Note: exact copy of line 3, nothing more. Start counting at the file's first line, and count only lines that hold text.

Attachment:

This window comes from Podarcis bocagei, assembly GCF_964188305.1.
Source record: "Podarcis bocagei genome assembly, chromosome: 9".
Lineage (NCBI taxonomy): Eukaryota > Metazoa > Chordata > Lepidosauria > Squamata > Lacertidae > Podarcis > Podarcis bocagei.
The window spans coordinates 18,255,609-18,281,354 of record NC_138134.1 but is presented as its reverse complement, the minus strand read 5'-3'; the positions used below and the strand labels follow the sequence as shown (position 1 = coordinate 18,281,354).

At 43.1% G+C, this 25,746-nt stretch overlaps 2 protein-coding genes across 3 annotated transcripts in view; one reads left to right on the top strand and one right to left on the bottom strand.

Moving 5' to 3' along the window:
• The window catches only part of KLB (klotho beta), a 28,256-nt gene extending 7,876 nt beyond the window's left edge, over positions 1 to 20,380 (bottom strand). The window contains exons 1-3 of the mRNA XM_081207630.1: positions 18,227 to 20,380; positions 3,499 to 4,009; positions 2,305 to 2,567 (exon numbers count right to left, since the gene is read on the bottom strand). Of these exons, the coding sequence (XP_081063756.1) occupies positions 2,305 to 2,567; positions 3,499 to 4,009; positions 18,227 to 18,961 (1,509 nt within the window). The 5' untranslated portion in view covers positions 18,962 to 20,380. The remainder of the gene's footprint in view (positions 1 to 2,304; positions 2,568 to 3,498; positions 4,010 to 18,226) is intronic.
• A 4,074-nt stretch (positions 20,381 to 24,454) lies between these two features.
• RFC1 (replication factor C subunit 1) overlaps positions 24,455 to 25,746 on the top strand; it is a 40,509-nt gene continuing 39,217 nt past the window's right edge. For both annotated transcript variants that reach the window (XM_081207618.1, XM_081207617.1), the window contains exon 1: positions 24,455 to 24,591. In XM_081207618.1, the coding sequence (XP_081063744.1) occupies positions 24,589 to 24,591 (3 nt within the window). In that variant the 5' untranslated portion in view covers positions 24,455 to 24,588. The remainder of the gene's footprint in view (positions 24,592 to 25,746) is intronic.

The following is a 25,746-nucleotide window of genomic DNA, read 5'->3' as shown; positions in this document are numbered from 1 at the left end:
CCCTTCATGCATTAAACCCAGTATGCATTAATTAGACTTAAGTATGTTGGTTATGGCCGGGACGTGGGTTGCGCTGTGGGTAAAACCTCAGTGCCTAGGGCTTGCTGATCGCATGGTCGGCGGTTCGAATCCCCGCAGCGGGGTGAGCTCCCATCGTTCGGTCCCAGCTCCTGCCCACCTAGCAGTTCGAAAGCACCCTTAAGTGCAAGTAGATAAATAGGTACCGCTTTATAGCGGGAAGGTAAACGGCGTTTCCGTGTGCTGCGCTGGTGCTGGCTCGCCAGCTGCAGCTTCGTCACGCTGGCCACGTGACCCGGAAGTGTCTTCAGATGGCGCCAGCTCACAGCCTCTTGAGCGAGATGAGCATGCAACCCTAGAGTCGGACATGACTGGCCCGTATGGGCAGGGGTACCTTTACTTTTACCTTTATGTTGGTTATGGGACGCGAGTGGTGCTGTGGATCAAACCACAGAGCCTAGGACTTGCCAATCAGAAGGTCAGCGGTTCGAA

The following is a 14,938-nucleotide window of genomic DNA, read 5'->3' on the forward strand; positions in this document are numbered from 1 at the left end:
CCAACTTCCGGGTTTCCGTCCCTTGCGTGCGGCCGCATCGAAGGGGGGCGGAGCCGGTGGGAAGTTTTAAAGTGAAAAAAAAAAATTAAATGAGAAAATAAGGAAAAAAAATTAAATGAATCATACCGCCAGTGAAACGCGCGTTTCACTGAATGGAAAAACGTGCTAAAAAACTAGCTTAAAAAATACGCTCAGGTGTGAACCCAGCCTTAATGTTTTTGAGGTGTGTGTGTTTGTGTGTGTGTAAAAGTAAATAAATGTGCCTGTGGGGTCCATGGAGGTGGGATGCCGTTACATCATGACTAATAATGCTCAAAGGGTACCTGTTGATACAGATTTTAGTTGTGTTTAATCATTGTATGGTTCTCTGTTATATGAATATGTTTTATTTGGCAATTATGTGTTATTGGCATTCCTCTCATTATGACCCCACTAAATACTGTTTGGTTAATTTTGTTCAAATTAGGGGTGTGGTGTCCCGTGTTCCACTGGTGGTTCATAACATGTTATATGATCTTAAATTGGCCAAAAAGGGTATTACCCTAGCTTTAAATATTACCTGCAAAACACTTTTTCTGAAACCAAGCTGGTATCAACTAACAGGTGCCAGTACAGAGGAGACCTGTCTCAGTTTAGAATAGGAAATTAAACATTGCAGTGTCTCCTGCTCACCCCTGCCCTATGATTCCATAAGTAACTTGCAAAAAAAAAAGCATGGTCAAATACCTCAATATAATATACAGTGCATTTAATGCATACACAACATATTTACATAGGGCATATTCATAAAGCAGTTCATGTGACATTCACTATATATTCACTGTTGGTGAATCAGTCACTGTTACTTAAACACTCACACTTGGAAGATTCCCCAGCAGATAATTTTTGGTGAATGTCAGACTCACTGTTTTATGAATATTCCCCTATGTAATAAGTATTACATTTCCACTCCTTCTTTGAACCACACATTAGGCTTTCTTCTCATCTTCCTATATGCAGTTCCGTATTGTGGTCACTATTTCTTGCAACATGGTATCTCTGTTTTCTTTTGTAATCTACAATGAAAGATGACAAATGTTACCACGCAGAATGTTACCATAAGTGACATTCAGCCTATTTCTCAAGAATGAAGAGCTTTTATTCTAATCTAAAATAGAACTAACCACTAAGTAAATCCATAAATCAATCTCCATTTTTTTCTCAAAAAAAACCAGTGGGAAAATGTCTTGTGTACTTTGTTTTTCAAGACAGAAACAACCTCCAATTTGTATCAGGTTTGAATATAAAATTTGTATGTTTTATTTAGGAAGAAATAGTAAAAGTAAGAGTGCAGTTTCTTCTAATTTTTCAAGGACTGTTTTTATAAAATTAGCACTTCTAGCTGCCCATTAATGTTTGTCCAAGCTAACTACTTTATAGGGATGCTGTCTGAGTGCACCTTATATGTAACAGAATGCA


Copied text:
Lineage (NCBI taxonomy): Eukaryota > Metazoa > Chordata > Lepidosauria > Squamata > Lacertidae > Podarcis > Podarcis bocagei.